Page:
In addition, defense contractor Anduril Industries exhibited a four-cell launcher for Area-I ALTIUS-600 drones, which can be configured as loitering munitions. Anduril purchased Area-I last year and also recently made an official announcement about suicide-drone versions of the ALTIUS-600 and the larger ALTIUS-700.

Anduril Industries' new four-cell launch system for ALTIUS-600 drones. Dan Parsons
The ALTIUS-600M loitering munition. Anduril Industries

This launcher 'pod' is designed to be platform agnostic and can be installed on various vehicles. Unsurprisingly in the context of AUSA, the company specifically noted that the system could be fitted to various uncrewed ground vehicles (UGV) that the U.S. Army is testing as part of its Remote Combat Vehicle (RCV) program, as well as whatever design the service might pick as the winning OMFV design.

At last year's AUSA convention, General Dynamics Land Systems had put a version of its TRX UGV capable of carrying 50 Switchblades – a mixture of 300 and 600 types – on display. You can read more about this vehicle here.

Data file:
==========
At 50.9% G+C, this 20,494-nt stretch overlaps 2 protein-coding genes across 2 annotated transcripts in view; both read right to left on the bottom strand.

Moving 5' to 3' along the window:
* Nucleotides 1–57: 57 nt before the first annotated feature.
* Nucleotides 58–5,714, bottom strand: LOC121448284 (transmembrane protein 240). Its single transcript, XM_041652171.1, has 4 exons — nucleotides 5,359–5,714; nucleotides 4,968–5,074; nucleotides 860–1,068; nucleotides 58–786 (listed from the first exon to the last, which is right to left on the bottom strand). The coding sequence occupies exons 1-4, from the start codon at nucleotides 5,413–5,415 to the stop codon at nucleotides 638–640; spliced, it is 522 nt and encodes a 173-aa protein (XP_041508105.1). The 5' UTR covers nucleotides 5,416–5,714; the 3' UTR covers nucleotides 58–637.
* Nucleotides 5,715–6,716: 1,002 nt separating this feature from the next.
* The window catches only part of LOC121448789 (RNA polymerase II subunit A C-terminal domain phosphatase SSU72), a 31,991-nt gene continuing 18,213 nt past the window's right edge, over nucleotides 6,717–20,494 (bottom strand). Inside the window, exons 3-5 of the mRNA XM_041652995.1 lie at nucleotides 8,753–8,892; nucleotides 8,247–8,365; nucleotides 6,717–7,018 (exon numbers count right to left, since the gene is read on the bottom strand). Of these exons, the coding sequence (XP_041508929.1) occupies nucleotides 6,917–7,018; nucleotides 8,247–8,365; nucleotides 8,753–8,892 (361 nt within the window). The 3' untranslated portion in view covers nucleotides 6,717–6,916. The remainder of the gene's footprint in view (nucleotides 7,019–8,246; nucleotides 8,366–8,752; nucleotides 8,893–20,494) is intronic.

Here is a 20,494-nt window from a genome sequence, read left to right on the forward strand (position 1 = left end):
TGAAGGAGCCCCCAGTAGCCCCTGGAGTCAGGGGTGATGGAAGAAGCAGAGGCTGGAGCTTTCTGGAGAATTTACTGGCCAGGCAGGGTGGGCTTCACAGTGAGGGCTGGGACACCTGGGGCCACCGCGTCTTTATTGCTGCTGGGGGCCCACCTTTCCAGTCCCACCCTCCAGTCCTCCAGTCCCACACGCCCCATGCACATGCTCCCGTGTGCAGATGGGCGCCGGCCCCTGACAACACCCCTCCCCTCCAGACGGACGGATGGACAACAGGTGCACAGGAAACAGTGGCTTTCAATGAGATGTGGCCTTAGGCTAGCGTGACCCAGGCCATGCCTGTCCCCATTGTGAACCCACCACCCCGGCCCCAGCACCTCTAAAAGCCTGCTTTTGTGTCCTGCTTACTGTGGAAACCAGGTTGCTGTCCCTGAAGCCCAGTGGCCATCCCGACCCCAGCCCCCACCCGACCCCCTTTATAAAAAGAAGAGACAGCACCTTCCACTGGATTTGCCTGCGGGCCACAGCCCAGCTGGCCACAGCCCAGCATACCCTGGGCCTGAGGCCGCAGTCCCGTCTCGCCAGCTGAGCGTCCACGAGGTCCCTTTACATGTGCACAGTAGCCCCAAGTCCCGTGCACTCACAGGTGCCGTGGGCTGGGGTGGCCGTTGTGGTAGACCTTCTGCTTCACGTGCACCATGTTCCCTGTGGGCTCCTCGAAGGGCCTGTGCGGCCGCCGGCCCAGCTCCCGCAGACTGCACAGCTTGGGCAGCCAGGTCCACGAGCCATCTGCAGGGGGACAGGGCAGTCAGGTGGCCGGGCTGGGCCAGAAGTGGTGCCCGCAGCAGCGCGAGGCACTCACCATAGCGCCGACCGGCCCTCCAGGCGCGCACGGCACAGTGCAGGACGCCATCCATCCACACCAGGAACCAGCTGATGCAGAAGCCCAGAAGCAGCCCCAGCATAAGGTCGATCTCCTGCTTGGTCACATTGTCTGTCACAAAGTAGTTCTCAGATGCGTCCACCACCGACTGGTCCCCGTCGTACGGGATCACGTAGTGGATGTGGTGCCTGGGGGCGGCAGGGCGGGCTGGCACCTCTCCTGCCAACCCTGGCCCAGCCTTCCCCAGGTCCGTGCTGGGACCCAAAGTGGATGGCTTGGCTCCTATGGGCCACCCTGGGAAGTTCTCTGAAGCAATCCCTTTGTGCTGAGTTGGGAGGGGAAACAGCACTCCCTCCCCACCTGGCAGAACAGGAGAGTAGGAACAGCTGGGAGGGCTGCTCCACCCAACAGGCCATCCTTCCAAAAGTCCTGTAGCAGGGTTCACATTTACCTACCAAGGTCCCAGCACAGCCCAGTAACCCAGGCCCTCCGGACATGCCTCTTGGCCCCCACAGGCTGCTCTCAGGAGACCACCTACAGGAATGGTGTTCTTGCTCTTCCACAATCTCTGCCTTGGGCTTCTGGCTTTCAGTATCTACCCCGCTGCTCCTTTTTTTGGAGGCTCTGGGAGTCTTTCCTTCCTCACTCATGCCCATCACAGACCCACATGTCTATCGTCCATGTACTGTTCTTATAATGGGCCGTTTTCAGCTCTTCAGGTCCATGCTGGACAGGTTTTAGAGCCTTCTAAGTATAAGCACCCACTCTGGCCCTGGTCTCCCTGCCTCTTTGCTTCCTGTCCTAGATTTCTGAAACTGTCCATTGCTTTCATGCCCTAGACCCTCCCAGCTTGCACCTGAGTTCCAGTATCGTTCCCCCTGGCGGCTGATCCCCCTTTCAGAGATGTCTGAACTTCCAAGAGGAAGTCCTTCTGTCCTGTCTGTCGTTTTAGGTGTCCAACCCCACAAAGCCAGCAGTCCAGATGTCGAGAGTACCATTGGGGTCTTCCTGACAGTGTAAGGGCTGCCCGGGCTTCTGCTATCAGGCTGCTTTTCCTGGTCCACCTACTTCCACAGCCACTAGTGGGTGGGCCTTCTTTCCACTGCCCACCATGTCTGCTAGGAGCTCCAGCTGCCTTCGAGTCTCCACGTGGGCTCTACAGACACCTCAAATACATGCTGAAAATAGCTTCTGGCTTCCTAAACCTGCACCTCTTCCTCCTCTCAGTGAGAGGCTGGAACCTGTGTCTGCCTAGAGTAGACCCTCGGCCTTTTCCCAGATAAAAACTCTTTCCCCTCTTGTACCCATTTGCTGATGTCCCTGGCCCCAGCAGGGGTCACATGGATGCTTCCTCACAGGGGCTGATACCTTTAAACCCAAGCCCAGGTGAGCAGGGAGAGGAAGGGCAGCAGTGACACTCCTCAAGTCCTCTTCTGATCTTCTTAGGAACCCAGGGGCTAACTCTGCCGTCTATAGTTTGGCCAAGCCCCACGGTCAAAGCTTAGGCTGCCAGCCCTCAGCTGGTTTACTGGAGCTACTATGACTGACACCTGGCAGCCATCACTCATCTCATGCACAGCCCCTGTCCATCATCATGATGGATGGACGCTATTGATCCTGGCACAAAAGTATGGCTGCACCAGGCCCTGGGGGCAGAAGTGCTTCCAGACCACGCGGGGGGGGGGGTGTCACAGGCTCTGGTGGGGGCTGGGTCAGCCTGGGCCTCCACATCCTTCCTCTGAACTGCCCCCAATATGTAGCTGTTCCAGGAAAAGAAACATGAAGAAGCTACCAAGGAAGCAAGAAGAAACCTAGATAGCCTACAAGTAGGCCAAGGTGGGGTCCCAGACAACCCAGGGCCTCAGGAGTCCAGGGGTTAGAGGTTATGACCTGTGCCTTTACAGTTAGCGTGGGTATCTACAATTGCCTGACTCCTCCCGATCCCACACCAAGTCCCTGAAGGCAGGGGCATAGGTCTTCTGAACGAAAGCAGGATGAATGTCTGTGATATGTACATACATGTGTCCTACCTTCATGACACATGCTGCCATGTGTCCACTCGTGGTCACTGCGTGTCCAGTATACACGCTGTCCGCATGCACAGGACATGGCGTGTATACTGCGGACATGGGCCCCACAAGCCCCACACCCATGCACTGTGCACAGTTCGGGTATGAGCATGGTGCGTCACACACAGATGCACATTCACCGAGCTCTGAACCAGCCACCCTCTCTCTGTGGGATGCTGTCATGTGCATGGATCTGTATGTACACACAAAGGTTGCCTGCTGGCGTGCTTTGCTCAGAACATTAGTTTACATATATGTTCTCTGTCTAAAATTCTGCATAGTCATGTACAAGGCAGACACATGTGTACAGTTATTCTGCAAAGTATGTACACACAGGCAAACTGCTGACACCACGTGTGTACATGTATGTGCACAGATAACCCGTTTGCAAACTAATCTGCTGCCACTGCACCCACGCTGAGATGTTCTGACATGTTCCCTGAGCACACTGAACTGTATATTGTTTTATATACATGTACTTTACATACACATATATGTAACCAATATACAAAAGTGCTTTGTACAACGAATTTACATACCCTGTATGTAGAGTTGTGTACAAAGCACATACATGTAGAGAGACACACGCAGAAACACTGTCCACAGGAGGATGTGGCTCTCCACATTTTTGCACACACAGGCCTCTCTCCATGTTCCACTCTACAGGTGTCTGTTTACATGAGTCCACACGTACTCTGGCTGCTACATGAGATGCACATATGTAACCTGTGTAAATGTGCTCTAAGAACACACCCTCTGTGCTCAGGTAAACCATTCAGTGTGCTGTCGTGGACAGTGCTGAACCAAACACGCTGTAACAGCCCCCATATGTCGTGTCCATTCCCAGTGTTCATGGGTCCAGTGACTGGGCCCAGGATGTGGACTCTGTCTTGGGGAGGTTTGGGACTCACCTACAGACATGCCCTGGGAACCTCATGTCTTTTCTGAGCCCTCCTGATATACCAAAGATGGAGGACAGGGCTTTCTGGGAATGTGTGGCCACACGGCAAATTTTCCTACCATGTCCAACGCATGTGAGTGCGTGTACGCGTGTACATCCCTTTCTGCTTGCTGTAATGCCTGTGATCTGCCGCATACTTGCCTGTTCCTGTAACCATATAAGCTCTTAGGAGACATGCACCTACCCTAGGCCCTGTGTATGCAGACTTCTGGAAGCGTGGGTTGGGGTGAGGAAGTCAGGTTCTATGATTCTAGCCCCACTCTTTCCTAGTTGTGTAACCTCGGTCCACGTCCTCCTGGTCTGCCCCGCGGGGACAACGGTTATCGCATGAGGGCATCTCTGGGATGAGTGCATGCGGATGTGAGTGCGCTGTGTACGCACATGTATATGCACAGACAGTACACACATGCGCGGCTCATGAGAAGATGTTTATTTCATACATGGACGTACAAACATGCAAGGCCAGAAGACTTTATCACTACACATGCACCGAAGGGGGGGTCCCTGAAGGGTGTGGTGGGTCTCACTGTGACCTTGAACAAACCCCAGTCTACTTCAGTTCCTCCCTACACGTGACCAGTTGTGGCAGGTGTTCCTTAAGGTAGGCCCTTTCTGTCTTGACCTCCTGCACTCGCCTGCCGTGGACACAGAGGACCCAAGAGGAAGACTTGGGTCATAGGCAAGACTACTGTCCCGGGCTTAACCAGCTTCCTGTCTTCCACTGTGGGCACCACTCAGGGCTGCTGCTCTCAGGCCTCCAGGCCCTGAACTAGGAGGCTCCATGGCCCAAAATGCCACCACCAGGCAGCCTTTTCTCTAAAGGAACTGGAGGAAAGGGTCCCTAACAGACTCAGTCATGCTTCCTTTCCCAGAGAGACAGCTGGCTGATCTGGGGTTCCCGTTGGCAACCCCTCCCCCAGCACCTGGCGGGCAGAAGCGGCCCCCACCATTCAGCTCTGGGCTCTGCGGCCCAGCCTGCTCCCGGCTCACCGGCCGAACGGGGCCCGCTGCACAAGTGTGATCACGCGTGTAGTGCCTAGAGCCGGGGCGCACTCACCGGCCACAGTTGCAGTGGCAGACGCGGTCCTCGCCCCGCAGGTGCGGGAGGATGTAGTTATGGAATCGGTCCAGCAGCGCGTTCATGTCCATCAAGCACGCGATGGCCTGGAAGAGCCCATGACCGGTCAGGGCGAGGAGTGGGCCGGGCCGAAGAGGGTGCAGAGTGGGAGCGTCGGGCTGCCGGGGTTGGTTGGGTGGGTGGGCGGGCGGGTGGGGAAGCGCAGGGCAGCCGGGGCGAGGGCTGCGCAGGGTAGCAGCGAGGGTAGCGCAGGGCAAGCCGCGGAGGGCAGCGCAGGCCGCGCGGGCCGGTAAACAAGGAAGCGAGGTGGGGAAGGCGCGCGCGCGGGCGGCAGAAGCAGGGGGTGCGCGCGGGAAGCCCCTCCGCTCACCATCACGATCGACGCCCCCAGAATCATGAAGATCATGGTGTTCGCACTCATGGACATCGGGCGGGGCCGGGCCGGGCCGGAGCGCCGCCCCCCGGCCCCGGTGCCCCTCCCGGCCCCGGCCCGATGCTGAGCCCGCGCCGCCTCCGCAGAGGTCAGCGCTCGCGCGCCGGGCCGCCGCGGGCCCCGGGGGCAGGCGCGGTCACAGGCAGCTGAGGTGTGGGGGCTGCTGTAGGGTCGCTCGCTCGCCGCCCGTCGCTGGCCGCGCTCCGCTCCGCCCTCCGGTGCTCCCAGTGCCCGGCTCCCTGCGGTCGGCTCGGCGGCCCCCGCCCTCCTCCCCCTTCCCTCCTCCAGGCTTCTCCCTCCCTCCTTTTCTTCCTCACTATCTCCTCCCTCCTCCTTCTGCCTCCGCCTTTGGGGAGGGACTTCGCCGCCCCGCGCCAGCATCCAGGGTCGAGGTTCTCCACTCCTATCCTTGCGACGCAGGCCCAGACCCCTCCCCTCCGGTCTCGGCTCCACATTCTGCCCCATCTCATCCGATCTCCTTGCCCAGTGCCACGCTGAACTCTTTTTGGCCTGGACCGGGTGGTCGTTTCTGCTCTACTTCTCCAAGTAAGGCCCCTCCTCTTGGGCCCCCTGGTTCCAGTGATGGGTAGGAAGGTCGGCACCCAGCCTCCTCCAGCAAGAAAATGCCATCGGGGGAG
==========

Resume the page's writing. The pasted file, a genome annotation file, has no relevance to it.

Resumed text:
The ongoing conflict in Ukraine, where loitering munitions, including Switchblade 300s, along with other kinds of armed uncrewed systems, have seen significant use, is only likely to cement this trend.

All told, whether or not the U.S. Army, or any other potential customers, end up buying examples of the HUMVEE Saber Blade Edition and or Hero-120-equipped F72-U, there is clearly major interest from militaries around the world in suicide drones, and the ability the launch them in large numbers, potentially as swarms, from highly mobile ground vehicles and other platforms.

Dan Parsons contributed to this story from Washington, D.C.

Contact the authors: and